There is a lovely promontory in the Rejang Valley called Wong Su Lai where more than ten families of Ku Tien descent (another group of Foochows)started pioneering agricultural work in 1903. The soil here is loamy and yellow and very fertile . Suitable for fruits and rubber and even pepper, the agriculturalists reaped rich harvests and prospered in no time.
The name Wong Su Lai came from these Foochows who settled in this area some 18 miles from Sibu in the Rajang Basin. They must have heard of the Ensurai trees which bore reddish fruits, but only edible to the fish. Thus perhaps they turned the name Ensurai to a more fitting Foochow name. Wong Su Lai was also the Chinese transliteration of the word ensurai.
"Wong su Lai" on the other hand in Chinese means "Arrival of Teacher Wong" and thereby one Foochow historian Lau Tze Cheng who came from this area,also said the name could be considered as a commemoration of the arrival of Wong Nai Siong, the pioneering business man who brought the Foochows to this part of the world. In due time people even forgot that the Ibans once were dwellers and food gatherers of this area prior to the arrival of the Foochows.
It became a bustling settlement which later boasted of the largest Foochow Mansion built by the second Kang Chu, Lau Kah Tii, a wealthy Foochow pioneer, who died in 1954. This settlement had a shop operated by him and his relatives and there was a primary school and a cemetery. It was indeed a thriving community also produced a large number of highly educated and rich Foochows.
The Ensurai is important to the ecology of the river banks and rivers. The fruits of the Ensurai is a favourite food of many fish including the tapah and middle valley fish.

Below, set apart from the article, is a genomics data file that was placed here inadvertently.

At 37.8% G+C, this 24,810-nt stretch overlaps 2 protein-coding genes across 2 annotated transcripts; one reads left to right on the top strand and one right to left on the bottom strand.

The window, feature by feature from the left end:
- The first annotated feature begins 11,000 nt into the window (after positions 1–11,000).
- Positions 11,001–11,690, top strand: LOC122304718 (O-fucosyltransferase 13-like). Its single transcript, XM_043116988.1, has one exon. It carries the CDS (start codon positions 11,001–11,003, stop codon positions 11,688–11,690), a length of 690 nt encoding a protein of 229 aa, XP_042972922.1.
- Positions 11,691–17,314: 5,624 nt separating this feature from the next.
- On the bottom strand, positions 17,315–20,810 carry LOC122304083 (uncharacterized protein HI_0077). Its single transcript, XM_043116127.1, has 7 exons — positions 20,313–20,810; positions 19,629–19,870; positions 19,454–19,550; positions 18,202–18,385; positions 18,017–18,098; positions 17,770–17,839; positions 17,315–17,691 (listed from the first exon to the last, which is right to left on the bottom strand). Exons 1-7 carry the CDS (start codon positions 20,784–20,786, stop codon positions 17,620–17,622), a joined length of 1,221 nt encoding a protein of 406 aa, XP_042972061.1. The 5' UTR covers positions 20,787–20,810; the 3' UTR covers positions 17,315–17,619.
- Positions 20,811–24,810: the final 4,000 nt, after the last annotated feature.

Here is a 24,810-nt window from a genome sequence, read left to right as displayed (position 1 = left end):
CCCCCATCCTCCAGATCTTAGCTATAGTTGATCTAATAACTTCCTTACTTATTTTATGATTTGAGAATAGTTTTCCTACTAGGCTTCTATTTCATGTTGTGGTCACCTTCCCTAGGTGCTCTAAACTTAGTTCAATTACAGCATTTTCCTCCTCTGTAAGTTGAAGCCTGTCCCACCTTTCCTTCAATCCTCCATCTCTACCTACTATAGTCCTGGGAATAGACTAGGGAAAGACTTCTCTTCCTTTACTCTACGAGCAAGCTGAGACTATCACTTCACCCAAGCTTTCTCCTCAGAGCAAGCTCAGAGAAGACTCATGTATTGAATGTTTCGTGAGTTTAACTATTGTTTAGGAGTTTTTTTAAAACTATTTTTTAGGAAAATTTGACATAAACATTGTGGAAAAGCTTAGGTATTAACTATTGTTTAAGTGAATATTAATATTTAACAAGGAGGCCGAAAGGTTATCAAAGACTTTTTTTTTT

Perhaps one day some one will find more ensurai trees growing along the river banks and thus discover fish swimming around.
Source : Sarawak Forestry Department.
Trees up to 40m tall and 200cm diameter. Buttresses up to 3m high. Tree trunks are usually crooked and twisted, almost horizontal at base, leaning over rivers and frequently covered with mosses and epiphytes. Branches arising from low down on the trunk, spreading over the river and tending to be semi-pendant at the ends.
The diagnostic characters are the large stipules that exceed 4cm long, pale green and often tinged pink when mature; leathery, oblong-lanceolate, shiny dark green leaves, 14-18cm by 4-7cm with 16-20 pairs of ridge-like veins.
The fruit has 3 long and 2 short wings, usually reddish. During fruiting season, the reddish fruits with pinkish stipules is a beautiful sight along the river banks.
Habitat: Locally frequent along the fast flowing river banks beyond the tidal reaches, below 600m above sea level.
Distribution: Confined to inland river banks from east of Batang Lupar to Lawas.
Note: It is a totally protected species because it protects the river banks and the fruit is an important source of food for many inland fresh water fish. The tree provides a micro-niche for many epiphytes including orchids, ferns, Rhododendron and Hoya species.